zagrebačko sveučilište.jpg
Photograph: unizg.hr

 Zagreb University Day was marked on Tuesday with a ceremony attended by senior government and City of Zagreb officials, who supported its programmes that bring in money and help create jobs.

University head Damir Boras submitted a report on the university's activities and university professors and students were given honorary titles and awards.

Prime Minister Zoran Milanovic congratulated Zagreb University, noting that it was the only Croatian institution not explicitly mentioned in the Constitution without which the country could not do.

"Zagreb University operates as a state budget beneficiary but it must enter the market. That does not mean that higher education will have to be paid for, but the university must enter the market because the Croatian economy is predominantly a market economy," Milanovic said dismissing criticisms that Croatia was heavily burdened by the cost of its public sector, saying that only about 20% of the 1.5 million workers in Croatia were employed in the public sector and received salaries from the state budget.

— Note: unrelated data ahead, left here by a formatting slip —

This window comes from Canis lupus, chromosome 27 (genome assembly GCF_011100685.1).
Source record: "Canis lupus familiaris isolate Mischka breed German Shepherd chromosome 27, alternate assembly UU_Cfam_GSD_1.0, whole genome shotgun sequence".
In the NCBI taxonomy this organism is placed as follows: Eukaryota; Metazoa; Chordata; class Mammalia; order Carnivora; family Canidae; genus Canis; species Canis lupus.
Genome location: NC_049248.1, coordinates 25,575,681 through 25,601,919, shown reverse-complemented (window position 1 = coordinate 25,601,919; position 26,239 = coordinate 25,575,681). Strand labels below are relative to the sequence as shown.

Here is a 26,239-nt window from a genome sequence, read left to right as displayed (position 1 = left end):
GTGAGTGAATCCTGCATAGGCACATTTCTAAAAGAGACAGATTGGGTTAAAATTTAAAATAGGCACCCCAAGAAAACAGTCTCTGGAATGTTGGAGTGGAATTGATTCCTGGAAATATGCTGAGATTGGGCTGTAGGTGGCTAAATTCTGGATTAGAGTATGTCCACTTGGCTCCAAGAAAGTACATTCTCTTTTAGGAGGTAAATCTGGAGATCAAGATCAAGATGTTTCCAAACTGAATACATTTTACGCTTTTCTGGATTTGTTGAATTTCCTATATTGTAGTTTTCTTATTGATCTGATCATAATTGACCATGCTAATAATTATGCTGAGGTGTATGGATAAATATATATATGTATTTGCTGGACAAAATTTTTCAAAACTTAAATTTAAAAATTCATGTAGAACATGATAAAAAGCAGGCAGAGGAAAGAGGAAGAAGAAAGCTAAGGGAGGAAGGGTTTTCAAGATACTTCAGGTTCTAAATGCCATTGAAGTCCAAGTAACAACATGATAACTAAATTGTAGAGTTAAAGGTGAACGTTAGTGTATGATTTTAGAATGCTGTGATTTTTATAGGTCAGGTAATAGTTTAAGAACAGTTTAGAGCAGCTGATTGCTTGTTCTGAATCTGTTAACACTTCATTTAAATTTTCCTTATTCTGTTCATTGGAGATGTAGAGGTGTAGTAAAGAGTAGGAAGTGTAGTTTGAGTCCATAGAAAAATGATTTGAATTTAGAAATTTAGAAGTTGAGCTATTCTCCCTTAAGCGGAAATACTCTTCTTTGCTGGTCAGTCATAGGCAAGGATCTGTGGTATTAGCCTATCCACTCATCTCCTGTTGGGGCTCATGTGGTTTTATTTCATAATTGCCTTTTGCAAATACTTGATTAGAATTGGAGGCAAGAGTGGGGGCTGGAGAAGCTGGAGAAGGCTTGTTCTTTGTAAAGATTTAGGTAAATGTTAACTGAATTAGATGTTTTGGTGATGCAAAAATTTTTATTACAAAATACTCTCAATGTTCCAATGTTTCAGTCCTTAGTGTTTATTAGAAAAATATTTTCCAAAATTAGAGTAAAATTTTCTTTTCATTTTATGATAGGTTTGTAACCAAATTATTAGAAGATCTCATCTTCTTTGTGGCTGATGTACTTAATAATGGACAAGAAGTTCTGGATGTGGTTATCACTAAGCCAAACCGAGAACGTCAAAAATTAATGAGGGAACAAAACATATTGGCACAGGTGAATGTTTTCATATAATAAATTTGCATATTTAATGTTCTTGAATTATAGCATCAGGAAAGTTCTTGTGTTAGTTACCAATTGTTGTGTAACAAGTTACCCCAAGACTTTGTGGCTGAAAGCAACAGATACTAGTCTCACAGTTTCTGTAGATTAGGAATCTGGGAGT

"We have to create conditions for as many young people as possible to opt for studies that are in demand and that is partly a political issue, within the government's remit, which is why the government encourages studying for engineering professions, and why Zagreb University, as any other university, must promote competence, discipline and competition with the world's best," the PM said.

Science, Education and Sports Minister Vedran Mornar commented on the criticism that the government and his ministry were not working on the promotion of the research sector, saying that none of the employees in the education sector had been laid off despite a severe recession, with GDP having dropped 13%.

We have given everything we could give, the number of scholarships has doubled in the last year of the government's term and their number will go up next year as well, we have created 1,500 jobs for the most successful young people so that they can stay in Croatia and contribute with their competence here, Mornar said.

The government is working to improve the quality of students' living standards, to renovate dorms, and in the coming period it will invest around 1 billion euros in programmes related to education and science, Mornar said. He, too, urged the university to become more market-oriented.

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